- Moreno JC, Pizarro L, Fuentes P, Handford M, Cifuentes V, Stange C: Levels of lycopene β-cyclase 1 modulate carotenoid gene expression and accumulation in Daucus carota . PLoS One 2013, 8(3):e58144. doi:10.1371/journal.pone.0058144View ArticleGoogle Scholar
- Navrot N, Rouhier N, Gelhaye E, Jacquot J-P: Reactive oxygen species generation and antioxidant systems in plant mitochondria. Physiol Plant 2007, 129(1):185-195. doi:10.1111/j.1399-3054.2006.00777.xView ArticleGoogle Scholar
- Paine JA, Shipton CA, Chaggar S, Howells RM, Kennedy MJ, Vernon G, Wright SY, Hinchliffe E, Adams JL, Silverstone AL, Drake R: Improving the nutritional value of Golden Rice through increased pro-vitamin A content. Nat Biotechnol 2005, 23(4):482-487. doi:10.1038/nbt1082View ArticleGoogle Scholar
- Pilkington SM, Montefiori M, Jameson PE, Allan AC: The control of chlorophyll levels in maturing kiwifruit. Planta 2012, 236(5):1615-1628. doi:10.1007/s00425-012-1723-xView ArticleGoogle Scholar
- Qin G, Gu H, Ma L, Peng Y, Deng XW, Chen Z, Qu LJ: Disruption of phytoene desaturase gene results in albino and dwarf phenotypes in Arabidopsis by impairing chlorophyll, carotenoid, and gibberellin biosynthesis. Cell Res 2007, 17(5):471-482. doi:10.1038/cr.2007.40View ArticleGoogle Scholar
- Rodrigo M-J, Marcos JF, Zacarías L: Biochemical and Molecular Analysis of Carotenoid Biosynthesis in Flavedo of Orange ( Citrus sinensis L.) during Fruit Development and Maturation. J Agric Food Chem 2004, 52(22):6724-6731. doi:10.1021/jf049607fView ArticleGoogle Scholar
- Römer S, Fraser PD: Recent advances in carotenoid biosynthesis, regulation and manipulation. Planta 2005, 221(3):305-308. doi:10.1007/s00425-005-1533-5View ArticleGoogle Scholar
- Ruiz-Sola MA, Rodríguez-Concepción M: Carotenoid biosynthesis in Arabidopsis: a colorful pathway. Arabidopsis Book/Am Soc Plant Biologists 2012, 10: e0158. doi:10.1199/tab.0158Google Scholar
- Sagar AD, Briggs WR: Effects of High Light Stress on Carotenoid-Deficient Chloroplasts in Pisum sativum . Plant Physiol 1990, 94(4):1663-1670.View ArticleGoogle Scholar
- Salvini M, Bernini A, Fambrini M, Pugliesi C: cDNA cloning and expression of the phytoene synthase gene in sunflower. J Plant Physiol 2005, 162(4):479-484. doi:10.1016/j.jplph.2004.04.011View ArticleGoogle Scholar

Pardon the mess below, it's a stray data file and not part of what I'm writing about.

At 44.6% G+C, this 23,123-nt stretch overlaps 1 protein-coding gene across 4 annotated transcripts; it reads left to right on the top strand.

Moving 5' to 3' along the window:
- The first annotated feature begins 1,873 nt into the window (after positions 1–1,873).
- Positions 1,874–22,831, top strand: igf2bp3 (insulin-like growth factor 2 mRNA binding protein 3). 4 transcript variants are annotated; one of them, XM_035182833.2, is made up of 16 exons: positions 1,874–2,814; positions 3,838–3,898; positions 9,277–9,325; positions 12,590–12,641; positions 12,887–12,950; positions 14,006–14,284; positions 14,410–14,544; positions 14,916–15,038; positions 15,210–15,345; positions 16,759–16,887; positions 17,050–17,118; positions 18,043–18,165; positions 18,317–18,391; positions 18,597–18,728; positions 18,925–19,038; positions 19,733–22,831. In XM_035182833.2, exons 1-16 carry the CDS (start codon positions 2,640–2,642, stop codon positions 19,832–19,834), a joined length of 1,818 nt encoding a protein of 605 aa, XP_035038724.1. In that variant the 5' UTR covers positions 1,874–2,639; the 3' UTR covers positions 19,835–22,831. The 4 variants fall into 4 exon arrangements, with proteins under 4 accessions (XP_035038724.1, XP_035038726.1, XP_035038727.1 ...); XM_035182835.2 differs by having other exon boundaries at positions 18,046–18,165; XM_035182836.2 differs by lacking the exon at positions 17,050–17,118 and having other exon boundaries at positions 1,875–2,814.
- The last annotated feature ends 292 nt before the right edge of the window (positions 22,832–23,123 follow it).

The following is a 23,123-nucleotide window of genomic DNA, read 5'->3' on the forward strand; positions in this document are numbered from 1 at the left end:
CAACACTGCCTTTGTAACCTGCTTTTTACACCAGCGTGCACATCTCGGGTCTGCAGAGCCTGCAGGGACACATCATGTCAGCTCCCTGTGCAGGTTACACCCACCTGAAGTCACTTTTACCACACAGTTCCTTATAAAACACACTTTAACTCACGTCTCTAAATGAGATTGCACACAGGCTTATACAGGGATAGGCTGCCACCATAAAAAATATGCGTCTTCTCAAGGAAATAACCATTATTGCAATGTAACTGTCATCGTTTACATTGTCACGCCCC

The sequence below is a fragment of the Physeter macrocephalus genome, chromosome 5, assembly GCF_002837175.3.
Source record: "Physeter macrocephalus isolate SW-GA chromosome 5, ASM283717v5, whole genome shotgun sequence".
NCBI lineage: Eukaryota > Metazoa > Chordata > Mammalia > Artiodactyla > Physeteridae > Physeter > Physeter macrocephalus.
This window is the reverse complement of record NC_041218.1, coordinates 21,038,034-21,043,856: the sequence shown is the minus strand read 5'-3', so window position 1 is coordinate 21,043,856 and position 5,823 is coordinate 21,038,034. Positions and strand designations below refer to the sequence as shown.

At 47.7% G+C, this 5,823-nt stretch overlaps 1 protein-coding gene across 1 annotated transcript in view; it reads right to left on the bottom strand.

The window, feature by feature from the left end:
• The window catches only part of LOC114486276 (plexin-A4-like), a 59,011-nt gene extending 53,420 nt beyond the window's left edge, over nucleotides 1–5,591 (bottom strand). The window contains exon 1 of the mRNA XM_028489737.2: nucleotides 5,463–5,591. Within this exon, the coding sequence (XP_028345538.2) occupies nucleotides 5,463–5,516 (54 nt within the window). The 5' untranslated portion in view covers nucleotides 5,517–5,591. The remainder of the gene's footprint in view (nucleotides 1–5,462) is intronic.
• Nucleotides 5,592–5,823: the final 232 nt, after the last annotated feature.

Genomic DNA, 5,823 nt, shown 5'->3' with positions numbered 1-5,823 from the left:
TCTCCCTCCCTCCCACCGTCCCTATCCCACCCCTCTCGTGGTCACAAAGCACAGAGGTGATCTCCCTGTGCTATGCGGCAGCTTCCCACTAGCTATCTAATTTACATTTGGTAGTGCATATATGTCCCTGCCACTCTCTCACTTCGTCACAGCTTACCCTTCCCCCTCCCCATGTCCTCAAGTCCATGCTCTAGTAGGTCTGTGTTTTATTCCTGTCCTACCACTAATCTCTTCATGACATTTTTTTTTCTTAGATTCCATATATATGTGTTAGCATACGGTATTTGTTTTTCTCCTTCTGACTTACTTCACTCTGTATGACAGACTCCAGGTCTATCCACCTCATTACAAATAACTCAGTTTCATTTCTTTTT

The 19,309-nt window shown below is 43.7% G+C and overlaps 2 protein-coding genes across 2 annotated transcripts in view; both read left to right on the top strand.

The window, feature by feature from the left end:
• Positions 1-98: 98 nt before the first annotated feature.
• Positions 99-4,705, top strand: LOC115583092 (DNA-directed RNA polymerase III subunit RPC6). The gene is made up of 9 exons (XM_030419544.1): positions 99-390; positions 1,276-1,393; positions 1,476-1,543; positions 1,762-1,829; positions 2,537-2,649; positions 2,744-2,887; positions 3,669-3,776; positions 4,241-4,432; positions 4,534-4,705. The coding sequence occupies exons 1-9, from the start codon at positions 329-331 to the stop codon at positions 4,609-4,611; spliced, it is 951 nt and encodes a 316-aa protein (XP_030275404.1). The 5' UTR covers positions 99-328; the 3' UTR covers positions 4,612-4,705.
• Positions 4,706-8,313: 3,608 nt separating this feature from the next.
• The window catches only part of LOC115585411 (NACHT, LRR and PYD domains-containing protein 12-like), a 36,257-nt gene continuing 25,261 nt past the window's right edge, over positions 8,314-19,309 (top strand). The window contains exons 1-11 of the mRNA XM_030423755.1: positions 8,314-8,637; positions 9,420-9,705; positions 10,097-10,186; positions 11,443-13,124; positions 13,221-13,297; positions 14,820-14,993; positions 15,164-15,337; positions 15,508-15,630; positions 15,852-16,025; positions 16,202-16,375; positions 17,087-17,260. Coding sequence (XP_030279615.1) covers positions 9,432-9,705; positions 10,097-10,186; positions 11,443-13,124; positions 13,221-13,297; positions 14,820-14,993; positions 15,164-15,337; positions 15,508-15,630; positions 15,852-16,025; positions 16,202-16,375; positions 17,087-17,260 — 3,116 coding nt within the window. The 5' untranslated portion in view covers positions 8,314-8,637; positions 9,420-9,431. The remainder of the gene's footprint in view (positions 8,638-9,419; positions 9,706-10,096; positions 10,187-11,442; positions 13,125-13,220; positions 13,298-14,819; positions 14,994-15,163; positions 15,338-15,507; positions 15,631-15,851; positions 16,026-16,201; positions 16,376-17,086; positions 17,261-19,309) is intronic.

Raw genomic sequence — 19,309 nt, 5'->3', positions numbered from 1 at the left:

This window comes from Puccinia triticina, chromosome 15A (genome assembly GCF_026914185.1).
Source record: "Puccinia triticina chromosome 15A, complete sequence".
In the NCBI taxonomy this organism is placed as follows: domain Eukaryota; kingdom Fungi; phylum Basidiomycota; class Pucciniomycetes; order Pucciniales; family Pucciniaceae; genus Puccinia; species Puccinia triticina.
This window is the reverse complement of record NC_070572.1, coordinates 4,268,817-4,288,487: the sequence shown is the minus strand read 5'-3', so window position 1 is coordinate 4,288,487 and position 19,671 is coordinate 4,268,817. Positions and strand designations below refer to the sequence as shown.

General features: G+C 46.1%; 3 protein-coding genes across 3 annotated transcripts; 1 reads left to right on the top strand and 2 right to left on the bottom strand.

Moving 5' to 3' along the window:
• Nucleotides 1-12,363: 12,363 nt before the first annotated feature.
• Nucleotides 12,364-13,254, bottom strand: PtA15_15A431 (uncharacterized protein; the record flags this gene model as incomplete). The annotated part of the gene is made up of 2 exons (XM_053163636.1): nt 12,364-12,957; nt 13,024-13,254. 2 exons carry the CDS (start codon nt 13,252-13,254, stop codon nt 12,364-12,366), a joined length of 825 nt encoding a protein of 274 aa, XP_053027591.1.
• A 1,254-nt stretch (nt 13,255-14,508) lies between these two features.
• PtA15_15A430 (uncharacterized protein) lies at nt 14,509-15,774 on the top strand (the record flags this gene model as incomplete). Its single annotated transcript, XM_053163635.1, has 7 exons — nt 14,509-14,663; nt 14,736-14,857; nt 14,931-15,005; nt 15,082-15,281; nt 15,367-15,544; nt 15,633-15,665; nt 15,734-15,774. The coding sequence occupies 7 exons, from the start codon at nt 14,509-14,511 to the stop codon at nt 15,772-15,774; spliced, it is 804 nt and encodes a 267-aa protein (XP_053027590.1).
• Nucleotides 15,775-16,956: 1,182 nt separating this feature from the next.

- Schubert N, García-Mendoza E, Pacheco-Ruiz I: Carotenoid composition of marine red algae. J Phycol 2006, 42(6):1208-1216. doi:10.1111/j.1529-8817.2006.00274.xView ArticleGoogle Scholar
- Shigeoka S, Ishikawa T, Tamoi M, Miyagawa Y, Takeda T, Yabuta Y, Yoshimura K: Regulation and function of ascorbate peroxidase isoenzymes. J Exp Bot 2002, 53(372):1305-1319.View ArticleGoogle Scholar
- Tanaka Y, Sasaki N, Ohmiya A: Biosynthesis of plant pigments: anthocyanins, betalains and carotenoids. Plant J 2008, 54(4):733-749. doi:10.1111/j.1365-313X.2008.03447.xView ArticleGoogle Scholar
- Tao N, Hu Z, Liu Q, Xu J, Cheng Y, Guo L, Guo W, Deng X: Expression of phytoene synthase gene ( Psy ) is enhanced during fruit ripening of Cara Cara navel orange ( Citrus sinensis Osbeck). Plant Cell Rep 2007, 26(6):837-843. doi:10.1007/s00299-006-0289-0View ArticleGoogle Scholar
- Taylor WC: Regulatory interactions between nuclear and plastid genomes. Annu Rev Plant Physiol Plant Mol Biol 1989, 40(1):211-233. doi:10.1146/annurev.pp.40.060189.001235View ArticleGoogle Scholar
- Telfer A, Pascal A, Gall A: Carotenoids in Photosynthesis. In Carotenoids, Volume 4. Edited by: Britton G, Liaaen-Jensen S, Pfander H. Carotenoids. Birkhäuser Basel; 2008:265-308. doi:10.1007/978-3-7643-7499-0_14View ArticleGoogle Scholar
- Wong JC, Lambert RJ, Wurtzel ET, Rocheford TR: QTL and candidate genes phytoene synthase and zeta-carotene desaturase associated with the accumulation of carotenoids in maize. Theor Appl Genet 2004, 108(2):349-359. doi:10.1007/s00122-003-1436-4View ArticleGoogle Scholar
This article is published under license to BioMed Central Ltd. This is an Open Access article distributed under the terms of the Creative Commons Attribution License (http://creativecommons.org/licenses/by/4.0), which permits unrestricted use, distribution, and reproduction in any medium, provided the original work is properly credited.